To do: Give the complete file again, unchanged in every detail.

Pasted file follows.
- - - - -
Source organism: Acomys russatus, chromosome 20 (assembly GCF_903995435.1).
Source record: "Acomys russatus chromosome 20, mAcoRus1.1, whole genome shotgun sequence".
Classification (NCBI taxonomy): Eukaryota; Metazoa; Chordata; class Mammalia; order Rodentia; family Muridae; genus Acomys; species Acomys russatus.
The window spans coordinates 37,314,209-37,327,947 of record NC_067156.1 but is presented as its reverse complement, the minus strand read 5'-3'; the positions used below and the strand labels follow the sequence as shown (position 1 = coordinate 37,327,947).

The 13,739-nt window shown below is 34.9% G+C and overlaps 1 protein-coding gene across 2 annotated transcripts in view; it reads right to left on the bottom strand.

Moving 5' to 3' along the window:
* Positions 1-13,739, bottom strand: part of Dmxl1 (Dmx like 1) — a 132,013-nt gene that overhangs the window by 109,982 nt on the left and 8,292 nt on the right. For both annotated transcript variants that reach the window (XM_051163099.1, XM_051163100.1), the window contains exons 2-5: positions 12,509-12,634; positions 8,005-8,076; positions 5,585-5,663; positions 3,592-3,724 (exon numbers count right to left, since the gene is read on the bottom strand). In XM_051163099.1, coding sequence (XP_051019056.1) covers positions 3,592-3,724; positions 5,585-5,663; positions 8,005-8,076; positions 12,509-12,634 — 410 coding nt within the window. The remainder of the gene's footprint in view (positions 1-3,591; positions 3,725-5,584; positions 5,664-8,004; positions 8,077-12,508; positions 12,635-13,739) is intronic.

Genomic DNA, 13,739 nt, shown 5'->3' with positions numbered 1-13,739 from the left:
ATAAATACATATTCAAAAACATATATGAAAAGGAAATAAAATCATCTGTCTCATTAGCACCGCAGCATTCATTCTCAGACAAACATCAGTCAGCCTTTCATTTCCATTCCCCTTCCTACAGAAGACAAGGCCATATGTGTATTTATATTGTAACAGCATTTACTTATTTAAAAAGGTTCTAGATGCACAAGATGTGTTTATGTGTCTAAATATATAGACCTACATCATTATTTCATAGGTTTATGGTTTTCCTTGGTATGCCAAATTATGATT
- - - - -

Source organism: Acomys russatus, chromosome 20 (assembly GCF_903995435.1).
Source record: "Acomys russatus chromosome 20, mAcoRus1.1, whole genome shotgun sequence".
Classification (NCBI taxonomy): Eukaryota; Metazoa; Chordata; class Mammalia; order Rodentia; family Muridae; genus Acomys; species Acomys russatus.
The window spans coordinates 37,314,209-37,327,947 of record NC_067156.1 but is presented as its reverse complement, the minus strand read 5'-3'; the positions used below and the strand labels follow the sequence as shown (position 1 = coordinate 37,327,947).

The 13,739-nt window shown below is 34.9% G+C and overlaps 1 protein-coding gene across 2 annotated transcripts in view; it reads right to left on the bottom strand.

Moving 5' to 3' along the window:
* Positions 1-13,739, bottom strand: part of Dmxl1 (Dmx like 1) — a 132,013-nt gene that overhangs the window by 109,982 nt on the left and 8,292 nt on the right. For both annotated transcript variants that reach the window (XM_051163099.1, XM_051163100.1), the window contains exons 2-5: positions 12,509-12,634; positions 8,005-8,076; positions 5,585-5,663; positions 3,592-3,724 (exon numbers count right to left, since the gene is read on the bottom strand). In XM_051163099.1, coding sequence (XP_051019056.1) covers positions 3,592-3,724; positions 5,585-5,663; positions 8,005-8,076; positions 12,509-12,634 — 410 coding nt within the window. The remainder of the gene's footprint in view (positions 1-3,591; positions 3,725-5,584; positions 5,664-8,004; positions 8,077-12,508; positions 12,635-13,739) is intronic.

Genomic DNA, 13,739 nt, shown 5'->3' with positions numbered 1-13,739 from the left:
ATAAATACATATTCAAAAACATATATGAAAAGGAAATAAAATCATCTGTCTCATTAGCACCGCAGCATTCATTCTCAGACAAACATCAGTCAGCCTTTCATTTCCATTCCCCTTCCTACAGAAGACAAGGCCATATGTGTATTTATATTGTAACAGCATTTACTTATTTAAAAAGGTTCTAGATGCACAAGATGTGTTTATGTGTCTAAATATATAGACCTACATCATTATTTCATAGGTTTATGGTTTTCCTTGGTATGCCAAATTATGATT